Giant Larkspur or Cow Poison, I prefer the first common name for this stunning large growing native Delphinium. In vernally wet sites to moist upland sites it forms large spectacular colonies. In late spring and early summer stems that soar to nearly 4′ tall are loosely decorated with marine blue flowers with a lighter central bee. In habitat its common associates are Oregon Ash (Fraxinus latifolius) and Oregon white oak (Quercus garryana) where it can be found in the shade of these deciduous trees. The one variable with this Delphinium is that it is found in cool places- never hot and dry. These shadowy environs can make this plant hard to spot even in full bloom. Often they will be in standing water during the winter months and they are adapted to very heavy wet clay soils. In cultivation the need for moist conditions continues and it does appreciate at least an application of all organic fertilizer and compost at planting time. Keep it well watered through its bloom cycle, then it can go drier but never dust dry- in time it can handle much less irrigation. An annual mulch is beneficial. Wonderful, bold cut flower , but its loved by pollinators as well ( what is it about blue flowers? ). Forms spreading colonies in time. Give it room to stretch out. Its often found with our native Cow Parsnip (Hieracleum maximum) and great Camas ( Camassia leichtlinii) in habitat. This could easily be replicated in a garden. Native to the Willamette Valley into the Columbia River Gorge. Once widespread in the Willamette Valley its territory has shrunk precipitously. Long lived perennial. Very good deer resistance. Extremely showy in bloom. Oregon native plant.
Calico flower is a widespread showy annual of vernally wet sites throughout our region. A low spreading plant that rises up in bloom to reveal shovel shaped blue and white flowers. They closely resemble annual Lobelia (Lobelia erinus) to which it is closely related. Blooms appear from Mid May to early August. Rich soil with regular summer water. Downingia is native to areas that are often submerged in winter. And in the garden it appreciates ample water. Full sun and resists competition from other plants. Very good in rain gardens. One potted plant will expand to 2′ with rising showy flowers. Loved by pollinators of all kinds. Excellent container plant. You can simply remove it when it has completed its life cycle- replace with warm season annuals. A food source for the endangered Willamette Valley endemic Fendler’s Blue Butterfly. Leave established plants in place once they have died to distribute seed for the following year in the ground. Oregon native plant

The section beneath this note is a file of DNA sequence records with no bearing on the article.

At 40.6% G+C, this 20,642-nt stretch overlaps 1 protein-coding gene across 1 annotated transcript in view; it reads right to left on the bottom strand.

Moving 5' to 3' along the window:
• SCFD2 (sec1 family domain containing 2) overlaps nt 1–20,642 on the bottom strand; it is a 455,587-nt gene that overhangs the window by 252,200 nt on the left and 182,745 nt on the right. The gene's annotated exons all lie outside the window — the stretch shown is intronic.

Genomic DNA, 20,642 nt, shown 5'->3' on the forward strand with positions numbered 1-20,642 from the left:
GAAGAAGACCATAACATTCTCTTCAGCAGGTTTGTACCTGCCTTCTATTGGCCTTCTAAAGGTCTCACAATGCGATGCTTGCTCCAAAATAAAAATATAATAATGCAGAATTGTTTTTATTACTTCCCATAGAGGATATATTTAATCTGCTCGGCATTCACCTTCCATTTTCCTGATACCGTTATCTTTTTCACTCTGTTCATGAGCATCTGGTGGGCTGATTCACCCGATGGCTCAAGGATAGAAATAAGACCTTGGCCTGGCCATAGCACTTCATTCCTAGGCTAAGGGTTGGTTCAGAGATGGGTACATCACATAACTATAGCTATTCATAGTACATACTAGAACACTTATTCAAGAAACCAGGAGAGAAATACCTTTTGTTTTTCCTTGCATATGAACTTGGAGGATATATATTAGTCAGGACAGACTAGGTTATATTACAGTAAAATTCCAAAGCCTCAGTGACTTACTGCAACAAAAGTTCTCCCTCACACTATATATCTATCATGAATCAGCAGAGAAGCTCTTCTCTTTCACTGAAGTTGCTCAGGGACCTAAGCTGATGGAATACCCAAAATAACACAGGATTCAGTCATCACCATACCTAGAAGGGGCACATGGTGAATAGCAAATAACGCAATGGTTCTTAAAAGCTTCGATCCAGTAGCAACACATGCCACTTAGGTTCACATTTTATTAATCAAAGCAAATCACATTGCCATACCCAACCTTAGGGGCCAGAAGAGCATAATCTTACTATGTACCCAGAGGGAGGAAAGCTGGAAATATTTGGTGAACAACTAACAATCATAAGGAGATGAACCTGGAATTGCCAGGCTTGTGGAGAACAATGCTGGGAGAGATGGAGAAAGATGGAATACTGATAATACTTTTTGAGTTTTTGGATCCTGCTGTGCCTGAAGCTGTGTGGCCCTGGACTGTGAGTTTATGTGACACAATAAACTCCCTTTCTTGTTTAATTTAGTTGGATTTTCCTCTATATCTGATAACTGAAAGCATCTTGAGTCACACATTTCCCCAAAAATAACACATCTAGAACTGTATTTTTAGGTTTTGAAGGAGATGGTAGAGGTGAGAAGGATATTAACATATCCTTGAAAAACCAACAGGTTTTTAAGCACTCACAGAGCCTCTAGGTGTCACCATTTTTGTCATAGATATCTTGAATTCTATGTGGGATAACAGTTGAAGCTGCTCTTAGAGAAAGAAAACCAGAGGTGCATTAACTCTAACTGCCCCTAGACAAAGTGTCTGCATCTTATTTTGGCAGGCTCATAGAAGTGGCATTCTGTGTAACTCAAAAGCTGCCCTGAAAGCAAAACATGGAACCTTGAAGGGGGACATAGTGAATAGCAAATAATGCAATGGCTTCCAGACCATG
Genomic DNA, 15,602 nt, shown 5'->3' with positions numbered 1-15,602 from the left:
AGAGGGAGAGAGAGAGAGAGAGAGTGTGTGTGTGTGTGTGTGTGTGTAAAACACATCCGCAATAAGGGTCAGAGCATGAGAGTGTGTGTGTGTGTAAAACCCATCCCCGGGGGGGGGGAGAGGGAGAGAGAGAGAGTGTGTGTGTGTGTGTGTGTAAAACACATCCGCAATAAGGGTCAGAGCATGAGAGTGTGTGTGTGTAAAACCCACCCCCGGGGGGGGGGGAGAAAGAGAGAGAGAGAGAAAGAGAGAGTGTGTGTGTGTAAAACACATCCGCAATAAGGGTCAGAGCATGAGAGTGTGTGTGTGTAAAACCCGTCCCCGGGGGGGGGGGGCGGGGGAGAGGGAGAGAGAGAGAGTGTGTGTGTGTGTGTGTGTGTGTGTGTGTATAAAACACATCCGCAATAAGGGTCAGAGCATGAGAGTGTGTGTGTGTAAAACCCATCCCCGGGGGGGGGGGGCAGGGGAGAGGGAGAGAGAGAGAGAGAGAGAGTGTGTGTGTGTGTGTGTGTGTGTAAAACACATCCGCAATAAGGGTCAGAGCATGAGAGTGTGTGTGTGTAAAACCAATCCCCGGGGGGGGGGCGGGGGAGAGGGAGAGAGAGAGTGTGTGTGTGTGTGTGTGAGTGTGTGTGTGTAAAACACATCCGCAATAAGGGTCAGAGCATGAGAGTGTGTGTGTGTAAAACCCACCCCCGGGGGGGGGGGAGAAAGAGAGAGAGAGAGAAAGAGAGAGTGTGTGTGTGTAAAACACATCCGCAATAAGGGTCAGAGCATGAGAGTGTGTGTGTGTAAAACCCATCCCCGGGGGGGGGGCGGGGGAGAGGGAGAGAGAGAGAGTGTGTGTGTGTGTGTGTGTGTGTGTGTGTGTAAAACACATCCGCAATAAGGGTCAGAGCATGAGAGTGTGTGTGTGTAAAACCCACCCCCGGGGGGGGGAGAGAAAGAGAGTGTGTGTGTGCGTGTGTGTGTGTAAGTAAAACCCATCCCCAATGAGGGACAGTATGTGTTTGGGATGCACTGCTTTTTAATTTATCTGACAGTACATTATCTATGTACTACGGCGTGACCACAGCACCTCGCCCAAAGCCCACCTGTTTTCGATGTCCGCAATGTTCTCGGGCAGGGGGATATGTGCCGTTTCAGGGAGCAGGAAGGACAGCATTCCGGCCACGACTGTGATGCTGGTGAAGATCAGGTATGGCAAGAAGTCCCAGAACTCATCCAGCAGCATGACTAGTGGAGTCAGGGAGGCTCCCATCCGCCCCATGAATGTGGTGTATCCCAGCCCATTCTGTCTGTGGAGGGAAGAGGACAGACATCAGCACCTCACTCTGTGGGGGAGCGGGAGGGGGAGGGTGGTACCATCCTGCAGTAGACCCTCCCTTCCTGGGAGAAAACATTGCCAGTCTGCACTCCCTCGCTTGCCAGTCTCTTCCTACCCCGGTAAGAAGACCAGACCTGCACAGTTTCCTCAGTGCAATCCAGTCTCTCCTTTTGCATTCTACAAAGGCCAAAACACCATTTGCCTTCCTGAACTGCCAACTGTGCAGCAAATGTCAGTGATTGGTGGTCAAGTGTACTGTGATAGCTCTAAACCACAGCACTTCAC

Kind of a nifty color breakthrough for the breeding team Ernie and Marietta O’byrne. We’ve been delighted with this soft pewter purple color on a vigorous group of plants that produce enormous blooms. To 2′ x 2′ for shade to part shade in rich, well composted soil. Light summer water. High deer resistance.
One of our favorite strains of Hellebore hybrids by the O’Byrnes at Northwest Garden Nursery. Single, large flowers are blushed apricot, russet, to almost orange. Blooms January-April. Vigorous plants. Regular summer water in well composted soil in shade to part shade. To 2′ x 2′. Great deer resistance.
The darkest black flowers on a Hellebore that we have encountered. Jet black flowers have a sheen. Great in combination with the deep maroon/purple new foliage. To 2′ x 2′ blooming from January-April. Light, consistent summer water in part shade to shade. Completely deer resistant.
Well, blue may be a stretch but this difficult to photograph hue at least attains hints of the color. More aptly its a luminous pewter shade that seems to reflect light in a metallic way. Strong growing perennial for part shade to shade in rich, well composted soils. Regular summer water- though it takes dry conditions in the shade. In extreme drought the leaves will simply lie on the ground- rising up almost immediately with water. Blooms appear from late January and are effective until April. To 2′ tall and as wide in several years. Excellent in combination with the yellow flowered series ‘Golden Sunrise’. Highly deer resistant and long lived. Remove self sown seedlings which will unlikely come true to the parent. A special color.
One of the best strains from the master Hellebore breeders the O’Byrnes. The majority of these seedling feature semi-double or double blushed pink flowers. Even the single flowered plants are well formed and vivid. Part shade to shade in well composted soil with light consistent summer water. To 2′ x 2′ shortly. High deer resistance.